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Calling number ID runs into trouble.

Calling Number ID Runs Into Trouble Calling number identification is a crucial ingredient in ISDN applications, but it is threatened by courts, law-makers, and special interest groups.

Steven Horne of Bellcore, speaking to a session of the North American ISDN Users Forum in Dallas, said, "Mass market availability of CNI is a major component of ISDN applications. But it is important to others, too, in terms of privacy."

The users forum was in conjunction with the Interface show.

Proponents of calling number ID say it enhances privacy for the called party, reduces obscene or harassing calls, improves response of police and firefighters, and increases business efficiency up to 20%.

But, said Horne, opponents say it discourage calls to anonymous help hotlines, passes unlisted numbers along with listed numbers, and discourages the "expectation of anonymity" of the calling public.

CNI's ubiquity is at stake. In some states, callers can block their number from showing up to the called party. In New Jersey, there is no blocking. In California, a new law directs state regulators to determine the best way to institute per-call blocking. In Pennsylvania, a judge put Bell Atlantic's CNI on hold, saying it may violate state wiretap laws.

Asked if the called party, in response to blocked numbers, could screen out any call that won't deliver its number, Horne said a provision for that is in CCITT standards.

Horne urged forum attendees to make their voices heard and lobby for their point of view.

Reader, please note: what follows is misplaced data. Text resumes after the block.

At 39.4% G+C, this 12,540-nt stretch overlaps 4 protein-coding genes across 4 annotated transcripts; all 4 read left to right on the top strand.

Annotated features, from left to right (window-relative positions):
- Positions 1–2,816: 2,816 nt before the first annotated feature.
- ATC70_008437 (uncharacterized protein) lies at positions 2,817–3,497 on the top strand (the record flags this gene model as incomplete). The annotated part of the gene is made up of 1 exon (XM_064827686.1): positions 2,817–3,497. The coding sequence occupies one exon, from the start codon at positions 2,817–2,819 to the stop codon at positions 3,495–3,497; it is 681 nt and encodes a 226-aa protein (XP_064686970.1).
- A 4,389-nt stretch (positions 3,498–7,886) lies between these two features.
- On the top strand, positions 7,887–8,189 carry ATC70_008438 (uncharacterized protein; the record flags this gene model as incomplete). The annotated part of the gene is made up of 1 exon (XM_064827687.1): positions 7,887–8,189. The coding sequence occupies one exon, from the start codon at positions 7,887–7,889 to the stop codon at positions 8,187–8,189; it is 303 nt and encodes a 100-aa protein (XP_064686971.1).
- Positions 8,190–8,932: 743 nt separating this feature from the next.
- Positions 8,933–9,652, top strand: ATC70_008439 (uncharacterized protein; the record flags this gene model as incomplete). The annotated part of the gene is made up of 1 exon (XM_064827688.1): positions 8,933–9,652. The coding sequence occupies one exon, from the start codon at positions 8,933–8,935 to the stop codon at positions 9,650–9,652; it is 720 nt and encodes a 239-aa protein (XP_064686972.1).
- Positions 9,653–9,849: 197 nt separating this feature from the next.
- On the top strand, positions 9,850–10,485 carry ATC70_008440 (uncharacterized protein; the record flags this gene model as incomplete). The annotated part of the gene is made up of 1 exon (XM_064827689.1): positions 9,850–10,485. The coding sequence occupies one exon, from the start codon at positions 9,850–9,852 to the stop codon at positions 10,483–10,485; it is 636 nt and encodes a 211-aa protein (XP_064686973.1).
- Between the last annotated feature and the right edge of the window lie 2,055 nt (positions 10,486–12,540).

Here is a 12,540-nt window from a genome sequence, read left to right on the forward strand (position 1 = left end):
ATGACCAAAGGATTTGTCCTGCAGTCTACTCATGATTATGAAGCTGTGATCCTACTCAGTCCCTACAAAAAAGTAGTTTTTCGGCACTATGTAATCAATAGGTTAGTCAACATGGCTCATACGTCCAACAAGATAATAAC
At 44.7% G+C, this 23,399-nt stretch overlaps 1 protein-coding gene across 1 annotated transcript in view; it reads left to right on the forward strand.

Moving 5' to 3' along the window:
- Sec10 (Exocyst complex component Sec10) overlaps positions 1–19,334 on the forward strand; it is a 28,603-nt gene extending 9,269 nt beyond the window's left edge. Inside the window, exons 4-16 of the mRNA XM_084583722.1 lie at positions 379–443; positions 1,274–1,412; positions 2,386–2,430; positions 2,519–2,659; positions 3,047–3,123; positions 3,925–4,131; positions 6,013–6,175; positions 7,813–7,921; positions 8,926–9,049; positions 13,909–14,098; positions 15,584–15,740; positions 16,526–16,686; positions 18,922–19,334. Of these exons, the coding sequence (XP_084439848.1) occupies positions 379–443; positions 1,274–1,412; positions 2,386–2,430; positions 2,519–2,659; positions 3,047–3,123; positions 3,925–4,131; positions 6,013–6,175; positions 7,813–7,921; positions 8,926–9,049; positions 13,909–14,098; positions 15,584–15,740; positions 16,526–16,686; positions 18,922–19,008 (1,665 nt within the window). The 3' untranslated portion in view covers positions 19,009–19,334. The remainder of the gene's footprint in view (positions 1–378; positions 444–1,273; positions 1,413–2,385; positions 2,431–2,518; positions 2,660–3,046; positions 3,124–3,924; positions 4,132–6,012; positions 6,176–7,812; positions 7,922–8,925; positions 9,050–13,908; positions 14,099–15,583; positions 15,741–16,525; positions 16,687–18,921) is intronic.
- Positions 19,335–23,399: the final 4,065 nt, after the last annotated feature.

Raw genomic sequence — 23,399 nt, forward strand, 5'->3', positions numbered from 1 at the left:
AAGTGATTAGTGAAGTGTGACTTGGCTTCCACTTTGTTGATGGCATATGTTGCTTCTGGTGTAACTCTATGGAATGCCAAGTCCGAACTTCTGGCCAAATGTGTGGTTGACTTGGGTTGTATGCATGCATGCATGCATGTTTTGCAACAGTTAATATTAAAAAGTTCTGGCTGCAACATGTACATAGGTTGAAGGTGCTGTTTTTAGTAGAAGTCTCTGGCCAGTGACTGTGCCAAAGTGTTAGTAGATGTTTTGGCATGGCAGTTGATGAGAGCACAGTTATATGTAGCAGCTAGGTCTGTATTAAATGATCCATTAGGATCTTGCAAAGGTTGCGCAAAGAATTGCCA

Does ISDN have a future?

ISDN will become universal, Walt Roehr of Telecommunication Networks Consulting predicted in a panel on ISDN Pros and Cons. He predicted the day when ISDN will be available at Radio Shack, as POTS is today.

Joaquin Gonzalez, Global Networking Strategies, disputed Roehr's viewpoint vigorously. He said ISDN, as a transport capability, has been leapfrogged by T1.

During the debate, he maintained the future will belong to fast packet and circuit switching, distributed fault tolerance, advanced data-voice compression, and modular packaging.

Philip Evans, telecomm manager for FMC in Dallas, said he is evaluating ISDN. As a user, he sees it as an integrator of existing services rather than a provider of new things.

Without spending money on ISDN, Evans said he reduced backbone network costs by 70% over the past several years.

Other points about ISDN raised at the forum and Interface:

* ISDN users need a security policy, and encryption is only one answer, said Jonathan Katz of The Analytic Sciences Corp.

"There are no definitive ISDN security architecture documents or any standards covering ISDN security," he said.

* The future of ISDN is in the MIS department, said John Saccente of Telecommunications Consulting. "There is no future is selling it as the greatest new phone system to the voice department."

* Advice from Tony Tissot of Rolm: try ISDN as soon as possible. He said the best way for a user to get feet wet was by getting in on a vendor's trial.

* Any national telemarketer or service organization not already using automatic number identification is Late, said Michael Kennedy of Arthur D. Little.

Kennedy predicted ISDN ubiquity in about 10 years.

* One measures of ISDN's increasing acceptance, said Myra Wright of West Virginia University, is that people know what it is without breaking down theacronym.

* Vincent Lobry, France Telecom, maintained ISDN means "It Suits Diversified Needs".
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Title Annotation:Integrated Services Digital Network Users Forum at the Dallas, TX, Interface show discusses the impact of objections to calling number identification on the future of ISDN.
Author:Tanzillo, Kevin
Publication:Communications News
Date:Apr 1, 1990
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